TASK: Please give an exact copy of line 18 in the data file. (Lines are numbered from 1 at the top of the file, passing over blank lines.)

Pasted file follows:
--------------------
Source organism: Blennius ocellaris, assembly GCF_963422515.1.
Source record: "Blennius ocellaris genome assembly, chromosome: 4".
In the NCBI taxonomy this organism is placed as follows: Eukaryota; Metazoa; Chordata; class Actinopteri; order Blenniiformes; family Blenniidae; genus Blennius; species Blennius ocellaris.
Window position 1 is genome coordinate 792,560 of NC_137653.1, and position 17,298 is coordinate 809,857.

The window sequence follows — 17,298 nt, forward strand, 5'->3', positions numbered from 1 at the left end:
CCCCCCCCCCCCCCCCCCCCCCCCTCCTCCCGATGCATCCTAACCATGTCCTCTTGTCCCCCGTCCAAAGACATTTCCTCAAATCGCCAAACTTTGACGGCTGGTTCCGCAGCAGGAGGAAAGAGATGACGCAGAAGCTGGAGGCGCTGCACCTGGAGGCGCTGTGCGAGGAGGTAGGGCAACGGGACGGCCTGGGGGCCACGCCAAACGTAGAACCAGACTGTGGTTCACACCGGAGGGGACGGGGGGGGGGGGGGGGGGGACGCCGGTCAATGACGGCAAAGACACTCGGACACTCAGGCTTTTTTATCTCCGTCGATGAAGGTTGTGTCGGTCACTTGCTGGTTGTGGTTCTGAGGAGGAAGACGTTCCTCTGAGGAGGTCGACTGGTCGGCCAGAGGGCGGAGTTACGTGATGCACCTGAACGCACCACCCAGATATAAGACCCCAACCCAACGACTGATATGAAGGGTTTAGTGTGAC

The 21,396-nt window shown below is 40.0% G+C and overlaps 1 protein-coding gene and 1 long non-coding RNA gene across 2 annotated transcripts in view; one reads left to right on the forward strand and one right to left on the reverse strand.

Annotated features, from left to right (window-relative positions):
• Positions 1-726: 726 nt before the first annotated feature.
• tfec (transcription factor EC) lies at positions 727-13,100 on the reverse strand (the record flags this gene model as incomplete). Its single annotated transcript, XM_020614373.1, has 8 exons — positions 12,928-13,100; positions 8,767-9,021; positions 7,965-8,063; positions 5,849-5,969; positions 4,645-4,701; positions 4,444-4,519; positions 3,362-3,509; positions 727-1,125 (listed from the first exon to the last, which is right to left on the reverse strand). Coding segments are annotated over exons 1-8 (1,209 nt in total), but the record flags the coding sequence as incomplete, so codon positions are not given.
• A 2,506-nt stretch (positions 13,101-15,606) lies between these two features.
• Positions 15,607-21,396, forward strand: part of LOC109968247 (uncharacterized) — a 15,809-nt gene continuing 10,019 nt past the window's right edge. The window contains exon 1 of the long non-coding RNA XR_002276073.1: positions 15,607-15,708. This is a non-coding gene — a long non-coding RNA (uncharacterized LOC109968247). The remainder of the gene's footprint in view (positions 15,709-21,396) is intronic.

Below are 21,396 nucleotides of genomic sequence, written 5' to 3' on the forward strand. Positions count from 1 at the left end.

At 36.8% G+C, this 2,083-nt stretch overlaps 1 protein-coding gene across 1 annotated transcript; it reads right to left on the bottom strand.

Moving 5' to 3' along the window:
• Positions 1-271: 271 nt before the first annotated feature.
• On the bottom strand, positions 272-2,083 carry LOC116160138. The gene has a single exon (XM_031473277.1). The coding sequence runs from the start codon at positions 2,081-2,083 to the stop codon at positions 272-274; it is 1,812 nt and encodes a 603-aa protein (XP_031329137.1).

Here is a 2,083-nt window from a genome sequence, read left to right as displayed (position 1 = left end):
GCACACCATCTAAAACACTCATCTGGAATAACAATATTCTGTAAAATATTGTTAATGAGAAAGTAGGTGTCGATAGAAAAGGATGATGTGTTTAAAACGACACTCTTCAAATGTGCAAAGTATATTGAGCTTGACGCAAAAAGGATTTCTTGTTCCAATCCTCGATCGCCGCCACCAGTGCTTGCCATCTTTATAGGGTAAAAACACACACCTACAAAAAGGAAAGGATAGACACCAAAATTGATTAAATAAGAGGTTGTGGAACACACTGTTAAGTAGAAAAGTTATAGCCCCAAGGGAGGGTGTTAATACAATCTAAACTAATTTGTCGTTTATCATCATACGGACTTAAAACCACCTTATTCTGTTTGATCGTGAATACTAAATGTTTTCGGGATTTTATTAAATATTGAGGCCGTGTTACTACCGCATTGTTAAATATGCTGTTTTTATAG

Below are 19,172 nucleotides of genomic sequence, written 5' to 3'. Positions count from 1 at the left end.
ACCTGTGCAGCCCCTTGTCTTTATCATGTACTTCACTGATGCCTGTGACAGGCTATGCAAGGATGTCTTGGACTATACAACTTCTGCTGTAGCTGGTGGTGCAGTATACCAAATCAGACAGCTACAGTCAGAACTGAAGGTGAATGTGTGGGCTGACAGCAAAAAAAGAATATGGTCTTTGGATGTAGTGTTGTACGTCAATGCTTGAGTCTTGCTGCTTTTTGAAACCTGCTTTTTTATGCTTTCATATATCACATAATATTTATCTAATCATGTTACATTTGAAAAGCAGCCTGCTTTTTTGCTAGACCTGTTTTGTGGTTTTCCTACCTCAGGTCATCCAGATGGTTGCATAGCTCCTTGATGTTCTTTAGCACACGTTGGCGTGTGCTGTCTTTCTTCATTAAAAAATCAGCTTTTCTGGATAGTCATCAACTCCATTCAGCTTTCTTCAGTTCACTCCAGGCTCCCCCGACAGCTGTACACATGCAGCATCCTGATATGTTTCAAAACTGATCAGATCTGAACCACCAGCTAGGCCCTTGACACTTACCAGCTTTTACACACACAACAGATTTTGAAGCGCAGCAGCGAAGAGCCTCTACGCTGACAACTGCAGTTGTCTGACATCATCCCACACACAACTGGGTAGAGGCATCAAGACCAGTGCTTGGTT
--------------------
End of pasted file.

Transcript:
Here is a 2,083-nt window from a genome sequence, read left to right as displayed (position 1 = left end):